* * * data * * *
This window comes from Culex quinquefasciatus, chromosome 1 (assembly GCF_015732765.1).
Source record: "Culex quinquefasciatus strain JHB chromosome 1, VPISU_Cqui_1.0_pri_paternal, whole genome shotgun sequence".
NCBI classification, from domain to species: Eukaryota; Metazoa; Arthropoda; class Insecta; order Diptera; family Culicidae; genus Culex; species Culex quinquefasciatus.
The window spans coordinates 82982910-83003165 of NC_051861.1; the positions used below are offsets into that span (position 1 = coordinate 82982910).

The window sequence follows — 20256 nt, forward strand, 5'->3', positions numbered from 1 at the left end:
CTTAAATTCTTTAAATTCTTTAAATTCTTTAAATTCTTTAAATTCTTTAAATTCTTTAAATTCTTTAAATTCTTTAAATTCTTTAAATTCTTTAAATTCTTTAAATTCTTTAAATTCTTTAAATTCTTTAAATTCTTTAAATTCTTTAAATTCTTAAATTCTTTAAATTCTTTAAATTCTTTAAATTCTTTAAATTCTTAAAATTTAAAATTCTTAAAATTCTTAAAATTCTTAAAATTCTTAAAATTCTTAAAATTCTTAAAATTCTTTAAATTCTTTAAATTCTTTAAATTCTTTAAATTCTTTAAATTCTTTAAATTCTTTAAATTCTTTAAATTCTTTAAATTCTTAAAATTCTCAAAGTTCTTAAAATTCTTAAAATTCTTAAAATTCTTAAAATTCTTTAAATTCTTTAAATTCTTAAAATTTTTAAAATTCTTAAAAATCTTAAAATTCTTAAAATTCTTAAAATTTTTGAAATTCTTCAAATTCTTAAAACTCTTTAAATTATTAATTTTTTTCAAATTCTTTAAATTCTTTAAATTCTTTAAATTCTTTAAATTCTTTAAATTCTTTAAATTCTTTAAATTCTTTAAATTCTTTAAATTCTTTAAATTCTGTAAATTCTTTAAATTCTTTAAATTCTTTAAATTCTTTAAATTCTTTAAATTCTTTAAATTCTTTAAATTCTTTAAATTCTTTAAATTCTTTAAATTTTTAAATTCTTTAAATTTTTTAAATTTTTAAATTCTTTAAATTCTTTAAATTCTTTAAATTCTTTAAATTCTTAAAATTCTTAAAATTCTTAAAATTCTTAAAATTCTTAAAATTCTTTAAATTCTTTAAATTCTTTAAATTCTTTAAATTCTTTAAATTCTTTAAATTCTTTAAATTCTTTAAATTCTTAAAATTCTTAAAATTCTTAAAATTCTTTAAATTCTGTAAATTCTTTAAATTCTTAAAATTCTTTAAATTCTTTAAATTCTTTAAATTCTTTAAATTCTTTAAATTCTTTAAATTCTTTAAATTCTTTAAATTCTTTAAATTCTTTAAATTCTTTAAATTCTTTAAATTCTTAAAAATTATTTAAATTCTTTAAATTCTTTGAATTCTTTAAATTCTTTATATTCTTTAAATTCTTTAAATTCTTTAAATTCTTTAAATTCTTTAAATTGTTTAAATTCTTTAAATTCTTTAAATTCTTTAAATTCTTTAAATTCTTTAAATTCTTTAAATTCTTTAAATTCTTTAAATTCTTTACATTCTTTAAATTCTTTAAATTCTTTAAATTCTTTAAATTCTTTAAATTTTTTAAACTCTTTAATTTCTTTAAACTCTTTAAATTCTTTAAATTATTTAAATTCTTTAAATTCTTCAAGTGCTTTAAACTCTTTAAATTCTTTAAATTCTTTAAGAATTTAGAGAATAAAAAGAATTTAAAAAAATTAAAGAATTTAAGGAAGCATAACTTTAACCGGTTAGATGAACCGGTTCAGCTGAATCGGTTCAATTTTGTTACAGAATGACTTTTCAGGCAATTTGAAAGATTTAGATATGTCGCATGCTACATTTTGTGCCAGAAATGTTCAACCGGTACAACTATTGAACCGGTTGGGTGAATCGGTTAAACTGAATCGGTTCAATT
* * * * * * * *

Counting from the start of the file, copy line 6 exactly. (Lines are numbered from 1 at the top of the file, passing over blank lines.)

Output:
CTTAAATTCTTTAAATTCTTTAAATTCTTTAAATTCTTTAAATTCTTTAAATTCTTTAAATTCTTTAAATTCTTTAAATTCTTTAAATTCTTTAAATTCTTTAAATTCTTTAAATTCTTTAAATTCTTTAAATTCTTTAAATTCTTTAAATTCTTAAATTCTTTAAATTCTTTAAATTCTTTAAATTCTTTAAATTCTTAAAATTTAAAATTCTTAAAATTCTTAAAATTCTTAAAATTCTTAAAATTCTTAAAATTCTTAAAATTCTTTAAATTCTTTAAATTCTTTAAATTCTTTAAATTCTTTAAATTCTTTAAATTCTTTAAATTCTTTAAATTCTTTAAATTCTTAAAATTCTCAAAGTTCTTAAAATTCTTAAAATTCTTAAAATTCTTAAAATTCTTTAAATTCTTTAAATTCTTAAAATTTTTAAAATTCTTAAAAATCTTAAAATTCTTAAAATTCTTAAAATTTTTGAAATTCTTCAAATTCTTAAAACTCTTTAAATTATTAATTTTTTTCAAATTCTTTAAATTCTTTAAATTCTTTAAATTCTTTAAATTCTTTAAATTCTTTAAATTCTTTAAATTCTTTAAATTCTTTAAATTCTTTAAATTCTGTAAATTCTTTAAATTCTTTAAATTCTTTAAATTCTTTAAATTCTTTAAATTCTTTAAATTCTTTAAATTCTTTAAATTCTTTAAATTCTTTAAATTTTTAAATTCTTTAAATTTTTTAAATTTTTAAATTCTTTAAATTCTTTAAATTCTTTAAATTCTTTAAATTCTTAAAATTCTTAAAATTCTTAAAATTCTTAAAATTCTTAAAATTCTTTAAATTCTTTAAATTCTTTAAATTCTTTAAATTCTTTAAATTCTTTAAATTCTTTAAATTCTTTAAATTCTTAAAATTCTTAAAATTCTTAAAATTCTTTAAATTCTGTAAATTCTTTAAATTCTTAAAATTCTTTAAATTCTTTAAATTCTTTAAATTCTTTAAATTCTTTAAATTCTTTAAATTCTTTAAATTCTTTAAATTCTTTAAATTCTTTAAATTCTTTAAATTCTTTAAATTCTTAAAAATTATTTAAATTCTTTAAATTCTTTGAATTCTTTAAATTCTTTATATTCTTTAAATTCTTTAAATTCTTTAAATTCTTTAAATTCTTTAAATTGTTTAAATTCTTTAAATTCTTTAAATTCTTTAAATTCTTTAAATTCTTTAAATTCTTTAAATTCTTTAAATTCTTTAAATTCTTTACATTCTTTAAATTCTTTAAATTCTTTAAATTCTTTAAATTCTTTAAATTTTTTAAACTCTTTAATTTCTTTAAACTCTTTAAATTCTTTAAATTATTTAAATTCTTTAAATTCTTCAAGTGCTTTAAACTCTTTAAATTCTTTAAATTCTTTAAGAATTTAGAGAATAAAAAGAATTTAAAAAAATTAAAGAATTTAAGGAAGCATAACTTTAACCGGTTAGATGAACCGGTTCAGCTGAATCGGTTCAATTTTGTTACAGAATGACTTTTCAGGCAATTTGAAAGATTTAGATATGTCGCATGCTACATTTTGTGCCAGAAATGTTCAACCGGTACAACTATTGAACCGGTTGGGTGAATCGGTTAAACTGAATCGGTTCAATT